However, the plant can grow 12-39 inches tall and spread 39-59 inches at homecare. This is the mature size of the plant, and around this time you can expect their leaves.
Moreover, as the plant grows, the leaves become even more pinnatifid and gain additional leafy appendages. Anthurium Fingers can have up to 13 appendages on their leaves in some cases!
The growing phase of the plant starts in spring and ends in late summer but becomes dormant in fall and winter.
But, before going dormant, the plant enters the flowering phase and begets unusual inflorescence in its flowering stalk, called spathe and spadix, a trademark of Anthuriums.
The spathe is leafy and pale green that veils over the brown to black spadix.
The function of the spathe is to lure pollinators whereas the spadix contains many flowers with male and female parts.
Following pollination, the plant enters the fruiting phase resulting in the formation of fruits.
Anthurium Fingers have almost similar leaves to Anthurium Pedatum, but their care requirements vary. Know the difference by checking their care routine!
Toxicity of Anthurium Fingers
Like all the Anthurium species, Anthurium Fingers is a toxic plant containing calcium oxalate crystals in all its parts.
ASPCA mentions that the Anthurium species is toxic to both pets and humans.
Moreover, according to the University of California, the Anthurium plant is listed as a toxic houseplant.
Upon contact with the plant’s sap or ingestion of plant parts, symptoms like oral, buccal, and ocular irritation are very common in pets and humans.
However, you can regress the irritation by washing the mouth, eyes, nose, and skin with milk.
But this is an immediate safety aid you can provide to yourself and your pets.
In serious cases, you must immediately seek some medical attention. To do this, you can call any of the following helpline numbers.
- American Association of Poison Control Center (AAPCC): (800) 222-1222
- Animal Poison Control Center (APCC): (888) 426-4435
Propagating Anthurium Fingers
The efficient way to propagate Anthurium Fingers is to use stem cuttings with at least a node and 1-2 leaves.
However, you must take the cuttings in early spring when the plant is actively growing.
You can also save some cuttings in late winter, but be careful not to damage the node.
- First, uproot the mother plant and expose the root bulb by shaking excess soil. Before uprooting, water the plant 1-2 days before the process for easy unpotting.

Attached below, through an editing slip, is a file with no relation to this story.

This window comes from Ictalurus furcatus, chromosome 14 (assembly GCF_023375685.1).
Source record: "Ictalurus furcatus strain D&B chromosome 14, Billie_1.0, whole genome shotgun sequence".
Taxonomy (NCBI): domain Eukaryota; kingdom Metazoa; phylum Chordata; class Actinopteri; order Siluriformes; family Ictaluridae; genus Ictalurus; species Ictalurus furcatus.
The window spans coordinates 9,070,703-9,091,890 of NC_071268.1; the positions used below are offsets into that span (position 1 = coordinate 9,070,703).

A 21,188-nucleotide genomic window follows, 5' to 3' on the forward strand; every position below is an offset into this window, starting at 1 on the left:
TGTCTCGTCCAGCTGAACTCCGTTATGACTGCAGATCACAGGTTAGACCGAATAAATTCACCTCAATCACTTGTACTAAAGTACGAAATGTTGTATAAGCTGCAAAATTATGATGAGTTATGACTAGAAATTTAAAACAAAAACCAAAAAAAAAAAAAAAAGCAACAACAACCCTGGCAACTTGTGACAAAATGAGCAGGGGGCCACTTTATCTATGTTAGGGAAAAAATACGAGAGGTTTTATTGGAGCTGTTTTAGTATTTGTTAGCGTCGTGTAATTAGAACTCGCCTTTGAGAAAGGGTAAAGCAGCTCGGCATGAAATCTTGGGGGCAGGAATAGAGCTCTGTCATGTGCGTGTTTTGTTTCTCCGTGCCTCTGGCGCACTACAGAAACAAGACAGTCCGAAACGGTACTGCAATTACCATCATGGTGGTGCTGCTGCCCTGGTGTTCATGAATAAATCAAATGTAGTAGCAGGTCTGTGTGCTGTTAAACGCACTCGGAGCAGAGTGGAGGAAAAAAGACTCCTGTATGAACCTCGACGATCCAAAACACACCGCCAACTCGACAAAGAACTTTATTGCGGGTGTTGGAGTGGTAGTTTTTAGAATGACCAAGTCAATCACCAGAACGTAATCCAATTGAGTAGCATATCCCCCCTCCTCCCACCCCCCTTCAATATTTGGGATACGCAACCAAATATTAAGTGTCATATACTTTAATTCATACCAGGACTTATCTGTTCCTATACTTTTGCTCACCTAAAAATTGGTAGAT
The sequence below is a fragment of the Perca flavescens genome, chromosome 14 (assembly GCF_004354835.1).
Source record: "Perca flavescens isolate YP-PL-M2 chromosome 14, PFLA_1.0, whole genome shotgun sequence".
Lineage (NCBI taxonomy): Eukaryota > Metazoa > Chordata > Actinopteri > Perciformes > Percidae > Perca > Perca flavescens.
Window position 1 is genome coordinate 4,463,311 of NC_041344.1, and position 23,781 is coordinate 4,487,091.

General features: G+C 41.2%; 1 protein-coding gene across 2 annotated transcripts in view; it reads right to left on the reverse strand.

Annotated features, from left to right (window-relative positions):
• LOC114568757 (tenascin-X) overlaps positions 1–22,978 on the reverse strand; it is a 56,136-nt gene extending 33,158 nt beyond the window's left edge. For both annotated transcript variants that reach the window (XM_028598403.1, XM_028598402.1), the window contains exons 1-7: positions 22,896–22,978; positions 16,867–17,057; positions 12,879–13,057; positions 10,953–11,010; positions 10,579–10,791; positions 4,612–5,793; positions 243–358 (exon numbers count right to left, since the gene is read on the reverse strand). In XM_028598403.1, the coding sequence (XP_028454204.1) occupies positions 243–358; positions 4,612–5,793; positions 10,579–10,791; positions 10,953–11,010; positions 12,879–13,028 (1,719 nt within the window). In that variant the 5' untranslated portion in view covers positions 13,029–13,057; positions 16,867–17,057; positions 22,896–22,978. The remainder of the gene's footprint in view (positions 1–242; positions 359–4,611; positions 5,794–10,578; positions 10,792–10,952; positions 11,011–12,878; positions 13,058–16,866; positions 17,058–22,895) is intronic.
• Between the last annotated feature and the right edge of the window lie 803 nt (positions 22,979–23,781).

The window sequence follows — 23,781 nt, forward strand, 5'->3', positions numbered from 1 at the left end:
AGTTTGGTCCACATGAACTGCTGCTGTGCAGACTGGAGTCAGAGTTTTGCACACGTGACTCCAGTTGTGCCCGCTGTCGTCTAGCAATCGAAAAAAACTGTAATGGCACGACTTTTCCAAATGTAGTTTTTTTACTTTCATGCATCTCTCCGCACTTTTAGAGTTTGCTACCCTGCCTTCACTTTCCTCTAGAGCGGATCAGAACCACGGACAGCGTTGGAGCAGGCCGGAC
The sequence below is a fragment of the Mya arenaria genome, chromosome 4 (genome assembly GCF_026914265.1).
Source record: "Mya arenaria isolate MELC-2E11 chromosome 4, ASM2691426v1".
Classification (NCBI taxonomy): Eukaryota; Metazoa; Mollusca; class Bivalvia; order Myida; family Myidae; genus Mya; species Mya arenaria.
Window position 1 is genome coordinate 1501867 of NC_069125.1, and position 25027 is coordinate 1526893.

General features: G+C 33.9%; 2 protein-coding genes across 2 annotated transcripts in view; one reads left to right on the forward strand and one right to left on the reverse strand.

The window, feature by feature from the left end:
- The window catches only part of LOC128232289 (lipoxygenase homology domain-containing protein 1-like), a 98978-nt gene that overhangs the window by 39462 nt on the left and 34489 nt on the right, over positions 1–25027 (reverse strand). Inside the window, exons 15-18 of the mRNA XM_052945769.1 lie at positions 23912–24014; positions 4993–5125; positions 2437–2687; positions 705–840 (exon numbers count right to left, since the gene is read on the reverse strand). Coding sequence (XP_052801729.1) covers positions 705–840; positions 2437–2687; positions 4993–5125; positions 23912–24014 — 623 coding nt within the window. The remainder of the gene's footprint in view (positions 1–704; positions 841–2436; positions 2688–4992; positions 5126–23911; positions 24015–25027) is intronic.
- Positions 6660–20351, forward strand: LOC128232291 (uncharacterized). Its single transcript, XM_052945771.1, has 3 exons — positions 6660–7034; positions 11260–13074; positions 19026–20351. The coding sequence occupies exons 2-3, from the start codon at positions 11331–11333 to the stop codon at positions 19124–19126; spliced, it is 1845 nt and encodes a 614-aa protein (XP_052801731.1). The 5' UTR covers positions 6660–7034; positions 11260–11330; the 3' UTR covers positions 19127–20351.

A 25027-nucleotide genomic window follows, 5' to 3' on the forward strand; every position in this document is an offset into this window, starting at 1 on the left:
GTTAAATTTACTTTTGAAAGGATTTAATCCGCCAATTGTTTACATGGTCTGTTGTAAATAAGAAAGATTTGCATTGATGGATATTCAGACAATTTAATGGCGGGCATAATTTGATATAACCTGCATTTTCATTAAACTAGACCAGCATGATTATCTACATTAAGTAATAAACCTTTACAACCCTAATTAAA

- Take a sterilized knife, and make a diagonal cut (at 45°) right 0.5 inches above the leaf node (point from where the leaf arises).
- Prepare a deep and wide planter with drainage holes and fill it one-third with new potting mix.
- Place the cuttings at the center of the pot and fill the soil from the sides up to an inch below the pot’s brim.
- Moisten the soil lightly, and place the cuttings in bright indirect light for 8-10 hours daily.
- You can also cover the cuttings with a long zip-lock bag to secure humidity and warmth.
- The cuttings will sprout new growth within 4-6 weeks.
If you want to get into details and a step-by-step propagation guide, follow the video.
Anthurium Fingers for Sale
This exotic plant is available in many online stores. Check the following recommendations below.
|Sites||Expected Delivery Date|
|Etsy||Within 5-7 days after placing an order|
|Gabriella Plants||Within 7 days after placing an order|
|Wells Spring Gardens||Within 7-10 days after placing an order|
|Canopy Plant Co.||Within 5 days after placing an order|
FAQ About Anthurium Fingers
Does Using Coffee Ground Benefit Anthurium Fingers?
Although it may work for most plants, Anthurium does not get an additional benefit from using coffee grounds.
In fact, it is more detrimental and encourages the growth of molds, changes soil pH, and poses nutrient deficiencies.
How Long do Anthurium Fingers Survive?
Anthurium Fingers will survive indoors for 3-5 years with proper care.
But you can extend its life by propagating and growing new plants from a healthy mother plant.
Do Anthurium Fingers Flower?
Anthurium Fingers produce flowers during their growing season (especially in summer). But the plant grows dormant for 6 months in fall and winter.
However, you can expect new flowers to emerge from the plant as soon as spring is on the prowl.
From Editorial Team
Prune to Encourage New Leaves!
The palm-like leaves are the hallmark of Anthurium Fingers. To encourage more leaves, you must remove the old leaves time-to-time to have healthy growth. By doing so, you may even incite the plant to produce flowers!